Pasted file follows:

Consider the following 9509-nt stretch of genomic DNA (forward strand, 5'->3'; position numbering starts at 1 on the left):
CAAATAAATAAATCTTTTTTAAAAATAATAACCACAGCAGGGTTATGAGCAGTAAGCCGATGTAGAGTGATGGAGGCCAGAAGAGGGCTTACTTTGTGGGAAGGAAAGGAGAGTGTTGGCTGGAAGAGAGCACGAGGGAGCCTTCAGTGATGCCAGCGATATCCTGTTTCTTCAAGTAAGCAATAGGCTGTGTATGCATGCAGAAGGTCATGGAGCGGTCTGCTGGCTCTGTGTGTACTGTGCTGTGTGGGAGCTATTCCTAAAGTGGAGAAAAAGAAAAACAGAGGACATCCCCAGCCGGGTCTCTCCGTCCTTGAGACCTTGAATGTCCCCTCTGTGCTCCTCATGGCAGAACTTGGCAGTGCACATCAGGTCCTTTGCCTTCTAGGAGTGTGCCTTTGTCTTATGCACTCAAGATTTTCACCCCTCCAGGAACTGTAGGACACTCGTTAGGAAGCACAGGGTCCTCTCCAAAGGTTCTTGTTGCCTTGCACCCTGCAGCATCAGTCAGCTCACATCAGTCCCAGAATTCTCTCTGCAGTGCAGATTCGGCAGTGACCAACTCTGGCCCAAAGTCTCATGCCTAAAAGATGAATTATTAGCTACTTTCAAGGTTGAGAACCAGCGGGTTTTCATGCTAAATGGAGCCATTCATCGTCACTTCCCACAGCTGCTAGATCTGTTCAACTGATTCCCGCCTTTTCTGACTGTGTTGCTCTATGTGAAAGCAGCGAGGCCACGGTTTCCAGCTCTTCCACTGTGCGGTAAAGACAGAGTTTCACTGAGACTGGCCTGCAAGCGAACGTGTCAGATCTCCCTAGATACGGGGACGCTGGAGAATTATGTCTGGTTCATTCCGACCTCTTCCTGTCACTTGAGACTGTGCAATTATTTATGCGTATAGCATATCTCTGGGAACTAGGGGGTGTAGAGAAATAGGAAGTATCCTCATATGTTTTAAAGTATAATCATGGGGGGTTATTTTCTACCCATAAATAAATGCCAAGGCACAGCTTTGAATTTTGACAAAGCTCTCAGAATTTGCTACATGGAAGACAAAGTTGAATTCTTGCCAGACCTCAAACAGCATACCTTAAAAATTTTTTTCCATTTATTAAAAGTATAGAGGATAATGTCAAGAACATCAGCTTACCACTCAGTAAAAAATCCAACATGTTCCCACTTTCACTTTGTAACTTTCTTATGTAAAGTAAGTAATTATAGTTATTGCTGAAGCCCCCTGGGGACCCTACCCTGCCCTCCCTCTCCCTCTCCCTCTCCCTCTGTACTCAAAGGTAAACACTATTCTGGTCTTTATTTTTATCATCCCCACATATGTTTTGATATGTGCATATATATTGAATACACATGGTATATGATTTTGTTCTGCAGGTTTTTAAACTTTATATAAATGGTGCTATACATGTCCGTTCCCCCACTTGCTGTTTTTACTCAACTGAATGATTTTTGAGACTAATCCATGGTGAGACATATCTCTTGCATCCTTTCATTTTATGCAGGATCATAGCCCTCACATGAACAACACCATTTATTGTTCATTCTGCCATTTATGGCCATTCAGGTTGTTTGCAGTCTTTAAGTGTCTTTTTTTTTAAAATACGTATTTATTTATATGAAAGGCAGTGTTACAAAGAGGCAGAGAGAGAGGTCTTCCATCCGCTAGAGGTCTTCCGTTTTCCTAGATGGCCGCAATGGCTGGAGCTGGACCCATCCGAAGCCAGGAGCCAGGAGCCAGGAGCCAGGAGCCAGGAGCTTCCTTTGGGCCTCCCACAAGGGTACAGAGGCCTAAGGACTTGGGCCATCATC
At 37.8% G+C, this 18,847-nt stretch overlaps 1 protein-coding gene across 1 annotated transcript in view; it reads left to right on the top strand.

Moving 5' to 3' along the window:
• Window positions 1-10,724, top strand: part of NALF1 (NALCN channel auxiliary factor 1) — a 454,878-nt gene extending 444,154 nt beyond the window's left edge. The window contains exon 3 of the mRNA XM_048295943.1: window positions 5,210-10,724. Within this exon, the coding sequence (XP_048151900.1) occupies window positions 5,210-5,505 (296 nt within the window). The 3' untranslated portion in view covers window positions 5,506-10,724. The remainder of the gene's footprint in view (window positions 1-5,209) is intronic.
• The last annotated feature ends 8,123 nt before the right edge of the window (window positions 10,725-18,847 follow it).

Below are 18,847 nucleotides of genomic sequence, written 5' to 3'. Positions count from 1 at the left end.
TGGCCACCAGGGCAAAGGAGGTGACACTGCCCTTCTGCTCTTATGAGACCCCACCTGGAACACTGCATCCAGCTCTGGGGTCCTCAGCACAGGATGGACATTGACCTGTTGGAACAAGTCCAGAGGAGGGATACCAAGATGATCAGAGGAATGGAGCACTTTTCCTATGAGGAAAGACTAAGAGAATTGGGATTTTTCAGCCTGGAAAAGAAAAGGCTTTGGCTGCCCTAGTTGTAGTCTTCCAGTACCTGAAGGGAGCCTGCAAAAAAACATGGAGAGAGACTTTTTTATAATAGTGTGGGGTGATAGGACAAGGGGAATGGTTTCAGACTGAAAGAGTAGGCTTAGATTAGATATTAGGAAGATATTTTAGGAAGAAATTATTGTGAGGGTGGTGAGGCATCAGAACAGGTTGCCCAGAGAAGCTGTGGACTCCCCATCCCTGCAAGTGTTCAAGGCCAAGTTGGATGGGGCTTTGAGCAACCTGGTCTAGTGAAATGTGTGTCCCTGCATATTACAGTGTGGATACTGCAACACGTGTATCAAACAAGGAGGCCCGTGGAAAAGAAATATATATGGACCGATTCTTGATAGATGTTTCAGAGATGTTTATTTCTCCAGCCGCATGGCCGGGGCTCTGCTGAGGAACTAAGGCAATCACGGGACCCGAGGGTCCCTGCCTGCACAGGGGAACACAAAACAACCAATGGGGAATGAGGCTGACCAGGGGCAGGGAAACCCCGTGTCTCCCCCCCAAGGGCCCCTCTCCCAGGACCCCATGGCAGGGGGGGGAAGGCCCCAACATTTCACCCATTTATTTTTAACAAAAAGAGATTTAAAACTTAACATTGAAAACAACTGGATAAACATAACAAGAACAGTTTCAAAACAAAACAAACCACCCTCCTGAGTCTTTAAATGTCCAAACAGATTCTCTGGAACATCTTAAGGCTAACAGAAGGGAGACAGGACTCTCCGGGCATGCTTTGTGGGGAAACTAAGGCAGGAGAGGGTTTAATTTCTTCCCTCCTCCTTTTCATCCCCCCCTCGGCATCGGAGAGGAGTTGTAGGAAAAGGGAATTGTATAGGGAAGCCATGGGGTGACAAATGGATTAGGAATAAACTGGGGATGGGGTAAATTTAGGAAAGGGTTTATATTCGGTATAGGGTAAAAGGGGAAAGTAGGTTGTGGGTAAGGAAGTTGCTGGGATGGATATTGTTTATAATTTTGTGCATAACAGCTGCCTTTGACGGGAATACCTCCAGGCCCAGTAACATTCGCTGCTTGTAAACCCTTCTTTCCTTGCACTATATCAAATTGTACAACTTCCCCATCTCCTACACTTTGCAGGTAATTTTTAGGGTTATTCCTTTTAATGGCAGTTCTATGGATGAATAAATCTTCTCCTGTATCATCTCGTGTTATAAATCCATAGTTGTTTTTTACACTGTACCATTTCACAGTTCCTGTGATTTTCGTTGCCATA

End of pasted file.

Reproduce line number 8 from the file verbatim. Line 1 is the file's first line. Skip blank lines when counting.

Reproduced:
TGGCCACCAGGGCAAAGGAGGTGACACTGCCCTTCTGCTCTTATGAGACCCCACCTGGAACACTGCATCCAGCTCTGGGGTCCTCAGCACAGGATGGACATTGACCTGTTGGAACAAGTCCAGAGGAGGGATACCAAGATGATCAGAGGAATGGAGCACTTTTCCTATGAGGAAAGACTAAGAGAATTGGGATTTTTCAGCCTGGAAAAGAAAAGGCTTTGGCTGCCCTAGTTGTAGTCTTCCAGTACCTGAAGGGAGCCTGCAAAAAAACATGGAGAGAGACTTTTTTATAATAGTGTGGGGTGATAGGACAAGGGGAATGGTTTCAGACTGAAAGAGTAGGCTTAGATTAGATATTAGGAAGATATTTTAGGAAGAAATTATTGTGAGGGTGGTGAGGCATCAGAACAGGTTGCCCAGAGAAGCTGTGGACTCCCCATCCCTGCAAGTGTTCAAGGCCAAGTTGGATGGGGCTTTGAGCAACCTGGTCTAGTGAAATGTGTGTCCCTGCATATTACAGTGTGGATACTGCAACACGTGTATCAAACAAGGAGGCCCGTGGAAAAGAAATATATATGGACCGATTCTTGATAGATGTTTCAGAGATGTTTATTTCTCCAGCCGCATGGCCGGGGCTCTGCTGAGGAACTAAGGCAATCACGGGACCCGAGGGTCCCTGCCTGCACAGGGGAACACAAAACAACCAATGGGGAATGAGGCTGACCAGGGGCAGGGAAACCCCGTGTCTCCCCCCCAAGGGCCCCTCTCCCAGGACCCCATGGCAGGGGGGGGAAGGCCCCAACATTTCACCCATTTATTTTTAACAAAAAGAGATTTAAAACTTAACATTGAAAACAACTGGATAAACATAACAAGAACAGTTTCAAAACAAAACAAACCACCCTCCTGAGTCTTTAAATGTCCAAACAGATTCTCTGGAACATCTTAAGGCTAACAGAAGGGAGACAGGACTCTCCGGGCATGCTTTGTGGGGAAACTAAGGCAGGAGAGGGTTTAATTTCTTCCCTCCTCCTTTTCATCCCCCCCTCGGCATCGGAGAGGAGTTGTAGGAAAAGGGAATTGTATAGGGAAGCCATGGGGTGACAAATGGATTAGGAATAAACTGGGGATGGGGTAAATTTAGGAAAGGGTTTATATTCGGTATAGGGTAAAAGGGGAAAGTAGGTTGTGGGTAAGGAAGTTGCTGGGATGGATATTGTTTATAATTTTGTGCATAACAGCTGCCTTTGACGGGAATACCTCCAGGCCCAGTAACATTCGCTGCTTGTAAACCCTTCTTTCCTTGCACTATATCAAATTGTACAACTTCCCCATCTCCTACACTTTGCAGGTAATTTTTAGGGTTATTCCTTTTAATGGCAGTTCTATGGATGAATAAATCTTCTCCTGTATCATCTCGTGTTATAAATCCATAGTTGTTTTTTACACTGTACCATTTCACAGTTCCTGTGATTTTCGTTGCCATA